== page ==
Remove from heat and puree the sauce until fairly smooth, using an immersion blender or blending in stages in a stand blender. Place the sauce in a nonreactive container and set aside until it comes to room temperature, then cover and refrigerate until needed. Warm the sauce before using.
For the ribs and rub: Heat the oven to 250 degrees. Peel the tough membrane lining the underside of the spareribs, then rinse the ribs, pat dry and place in a large roasting pan.
Evenly coat the racks on both sides with the salt, several grinds of pepper and the garlic. Set the racks aside while you make the rub.
In a medium bowl, combine the mustard, sugar, chili powder, onion powder and Tabasco to form a thick paste. Stir in the pecans until combined; this will form a sticky wet rub.
Rub the pecan mixture evenly over the rib racks on both sides to coat. Pour the beer into the roasting pan, then cover tightly with foil.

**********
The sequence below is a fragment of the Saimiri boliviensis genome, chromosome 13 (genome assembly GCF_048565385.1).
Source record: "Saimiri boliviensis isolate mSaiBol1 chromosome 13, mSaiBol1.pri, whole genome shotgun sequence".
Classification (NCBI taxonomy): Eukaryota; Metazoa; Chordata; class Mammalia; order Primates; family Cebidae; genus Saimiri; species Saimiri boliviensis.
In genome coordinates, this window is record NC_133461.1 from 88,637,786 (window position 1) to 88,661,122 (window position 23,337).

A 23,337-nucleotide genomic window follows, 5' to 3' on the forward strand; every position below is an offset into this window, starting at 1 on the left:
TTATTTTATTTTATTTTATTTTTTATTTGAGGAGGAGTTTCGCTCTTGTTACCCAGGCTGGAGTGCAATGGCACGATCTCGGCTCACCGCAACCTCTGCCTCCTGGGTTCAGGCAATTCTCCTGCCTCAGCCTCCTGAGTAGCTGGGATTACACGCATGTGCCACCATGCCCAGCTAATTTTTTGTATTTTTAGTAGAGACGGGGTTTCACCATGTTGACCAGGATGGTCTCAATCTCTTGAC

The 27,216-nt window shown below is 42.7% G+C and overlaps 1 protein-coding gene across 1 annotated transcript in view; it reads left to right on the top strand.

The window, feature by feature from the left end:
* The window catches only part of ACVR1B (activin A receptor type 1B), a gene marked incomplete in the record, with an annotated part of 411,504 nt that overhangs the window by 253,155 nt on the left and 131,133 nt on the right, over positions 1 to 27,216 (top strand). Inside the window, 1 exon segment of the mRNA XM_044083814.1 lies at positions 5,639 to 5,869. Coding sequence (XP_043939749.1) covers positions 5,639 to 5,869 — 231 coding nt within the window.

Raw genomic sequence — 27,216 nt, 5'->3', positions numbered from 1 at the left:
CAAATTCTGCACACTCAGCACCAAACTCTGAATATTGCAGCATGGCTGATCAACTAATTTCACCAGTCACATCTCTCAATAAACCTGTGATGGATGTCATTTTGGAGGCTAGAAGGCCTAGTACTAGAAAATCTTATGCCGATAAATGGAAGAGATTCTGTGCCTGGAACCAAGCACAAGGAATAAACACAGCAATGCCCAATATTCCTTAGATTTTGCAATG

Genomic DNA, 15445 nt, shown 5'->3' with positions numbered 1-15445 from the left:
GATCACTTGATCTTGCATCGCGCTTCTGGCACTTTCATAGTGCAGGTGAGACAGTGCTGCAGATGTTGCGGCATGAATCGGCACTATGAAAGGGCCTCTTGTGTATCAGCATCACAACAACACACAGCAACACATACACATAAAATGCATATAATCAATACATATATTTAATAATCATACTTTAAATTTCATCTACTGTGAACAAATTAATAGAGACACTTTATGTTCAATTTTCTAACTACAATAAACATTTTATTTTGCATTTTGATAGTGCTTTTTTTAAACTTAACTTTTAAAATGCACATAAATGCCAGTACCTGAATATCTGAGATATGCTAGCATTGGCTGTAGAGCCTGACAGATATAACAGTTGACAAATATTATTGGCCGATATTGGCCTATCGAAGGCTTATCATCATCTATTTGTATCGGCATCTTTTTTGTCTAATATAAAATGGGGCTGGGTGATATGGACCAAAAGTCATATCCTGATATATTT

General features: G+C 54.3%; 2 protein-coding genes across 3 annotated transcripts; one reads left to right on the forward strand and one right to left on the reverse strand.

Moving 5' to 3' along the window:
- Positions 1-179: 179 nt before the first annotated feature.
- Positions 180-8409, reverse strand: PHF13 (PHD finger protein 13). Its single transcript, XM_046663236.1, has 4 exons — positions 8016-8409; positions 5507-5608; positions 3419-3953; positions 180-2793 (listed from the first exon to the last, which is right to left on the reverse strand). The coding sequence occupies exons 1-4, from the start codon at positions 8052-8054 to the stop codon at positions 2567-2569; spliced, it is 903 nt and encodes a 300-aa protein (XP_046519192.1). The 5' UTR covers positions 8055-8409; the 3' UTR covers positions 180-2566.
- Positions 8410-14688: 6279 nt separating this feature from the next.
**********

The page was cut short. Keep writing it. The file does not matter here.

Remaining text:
Place the ribs in the oven and cook until the meat is tender and curled away from the ends of the ribs (you should see about 1/2 inch of bone at the end of each rib), about 2 1/2 hours.
Remove the foil from the pan and mop the ribs with a generous coating of barbecue sauce. Cook the ribs an additional 30 minutes to allow the barbecue sauce to thicken and form a "crust" on top of the ribs. Remove from heat and allow the ribs to cool slightly. Slice and serve immediately with additional barbecue sauce.
Each serving: 834 calories; 35g protein; 40g carbohydrates; 4g fiber; 58g fat; 14g saturated fat; 128mg cholesterol; 1,462mg sodium.